He is stunningly attractive, so thoroughly desired by the guys, gals, teachers, and townsfolk that they always look like they want to rip his clothes off and ravish him on the spot, but he is devoted to his long-term “particular friend,” Bill Davis (future Broadway star Tommy Wonder).  “We’ll always be together,” Larry exclaims in a tender moment, and indeed after their high school graduation they plan to enroll at West Point together.

When Larry stars dating a girl, Bill seems to resent the competition: every time Larry swoops in for a kiss, he finds some excuse to interrupt them. He claims that pictures of girls are not allowed in cadets’ lockers at West Point: “You’re not supposed to waste time thinking about girls. . .you’ve got important things to think about!”  This may or not be true, but Larry does not challenge him.

The somewhat strained homoromance is further interrupted when Larry’s father, Knuckles, returns from an extended “business trip” up the river and confesses that he is actually a reformed gangster, just released from prison (perhaps the name “Knuckles” should have provided a clue).

When the townsfolk discover the terrible secret, they turn into slathering bigots.  No gangster’s son has the right to sully their town: they kick Larry out of the nightclub where he’s performing, refuse to applaud after his valedictory speech, and forbid their children from seeing him.  On the night of the Big Dance, Bill and his sister both sneak out of the house to see Larry, positioning themselves both as “dates,” as competitors for his affection.  But then the sister is forgotten, and the rest of the movie is traditional homoromance.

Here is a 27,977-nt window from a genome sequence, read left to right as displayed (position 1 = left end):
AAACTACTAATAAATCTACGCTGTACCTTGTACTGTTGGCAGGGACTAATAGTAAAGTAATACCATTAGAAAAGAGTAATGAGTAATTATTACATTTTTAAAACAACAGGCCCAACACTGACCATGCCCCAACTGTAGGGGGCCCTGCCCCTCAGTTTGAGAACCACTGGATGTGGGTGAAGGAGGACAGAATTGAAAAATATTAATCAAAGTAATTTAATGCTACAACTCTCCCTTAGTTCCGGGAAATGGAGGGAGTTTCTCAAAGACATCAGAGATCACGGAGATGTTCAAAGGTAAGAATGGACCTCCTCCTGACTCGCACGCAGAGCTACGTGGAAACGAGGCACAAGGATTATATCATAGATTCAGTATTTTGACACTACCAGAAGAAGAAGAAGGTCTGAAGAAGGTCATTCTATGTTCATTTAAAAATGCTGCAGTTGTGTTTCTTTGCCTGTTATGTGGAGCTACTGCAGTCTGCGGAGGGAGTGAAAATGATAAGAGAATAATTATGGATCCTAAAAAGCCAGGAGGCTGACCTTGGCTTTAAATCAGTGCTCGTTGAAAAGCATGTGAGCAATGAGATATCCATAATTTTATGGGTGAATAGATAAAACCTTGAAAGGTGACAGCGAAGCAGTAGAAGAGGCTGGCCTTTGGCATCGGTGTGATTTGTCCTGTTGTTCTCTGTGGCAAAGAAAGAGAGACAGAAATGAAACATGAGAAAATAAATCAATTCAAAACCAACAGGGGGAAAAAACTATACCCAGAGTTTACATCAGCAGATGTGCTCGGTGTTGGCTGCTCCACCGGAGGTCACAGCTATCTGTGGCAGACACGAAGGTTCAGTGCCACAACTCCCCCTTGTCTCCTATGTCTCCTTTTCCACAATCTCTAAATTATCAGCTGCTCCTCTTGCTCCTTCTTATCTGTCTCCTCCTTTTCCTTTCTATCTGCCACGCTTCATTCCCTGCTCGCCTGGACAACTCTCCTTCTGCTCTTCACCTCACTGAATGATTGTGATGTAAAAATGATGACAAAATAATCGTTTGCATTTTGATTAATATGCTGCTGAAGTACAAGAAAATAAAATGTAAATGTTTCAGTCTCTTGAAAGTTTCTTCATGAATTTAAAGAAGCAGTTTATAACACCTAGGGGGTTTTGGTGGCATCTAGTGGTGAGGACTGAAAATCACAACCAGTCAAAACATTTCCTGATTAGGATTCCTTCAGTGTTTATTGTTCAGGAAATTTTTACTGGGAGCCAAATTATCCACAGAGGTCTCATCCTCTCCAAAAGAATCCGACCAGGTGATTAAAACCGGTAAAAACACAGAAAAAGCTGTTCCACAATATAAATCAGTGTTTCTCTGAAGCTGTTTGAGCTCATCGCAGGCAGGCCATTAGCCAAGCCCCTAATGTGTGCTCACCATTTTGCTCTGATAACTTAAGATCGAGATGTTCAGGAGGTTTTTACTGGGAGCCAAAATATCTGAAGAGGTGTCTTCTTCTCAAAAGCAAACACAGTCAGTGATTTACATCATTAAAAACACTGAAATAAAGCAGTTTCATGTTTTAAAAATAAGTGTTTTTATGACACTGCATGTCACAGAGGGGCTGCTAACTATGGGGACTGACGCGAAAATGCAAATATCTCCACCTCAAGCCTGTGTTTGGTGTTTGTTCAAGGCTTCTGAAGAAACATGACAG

Driving home from the Big Dance, they accidentally hit and injure a small child.  Bill was at the wheel, but Larry claims responsibility, recognizing that an arrest for reckless driving will ruin either of their chances of being admitted to West Point.  But Bill is unwilling to let Larry sacrifice his career.

They posture and argue about who will take the blame until the judge uncovers the truth and exonerates them both, intoning that they have “learned a lot about friendship.”  But really it is the adults who have learned a lot. Larry and Bill already knew that they were ready to fight and die for each other, that their bond far transcended any momentary flirtation with girls.  Instead of a heteronormative clinch, the movie ends with the boys gazing at each other with eye-shimmering affection.

Within the Hollywood community, there was considerable speculation that the teenage Jackie’s sensitivity and his many friendships with girls signified that he was gay.  Whispered “anecdotes” had Jackie and former costar Wallace Beery caught with their pants down, and once at a nightclub, brash blue comedian Milton Berle spotlighted him as a “fag”, to gales of humiliating laughter.  These jokes and rumors apparently had a profound effect on Jackie.  In his later years, in spite of his otherwise liberal politics, he has made some mildly homophobic statements,  and he has never formed a close friendship with a man, perhaps out of a fear of what masculine intimacy might signify.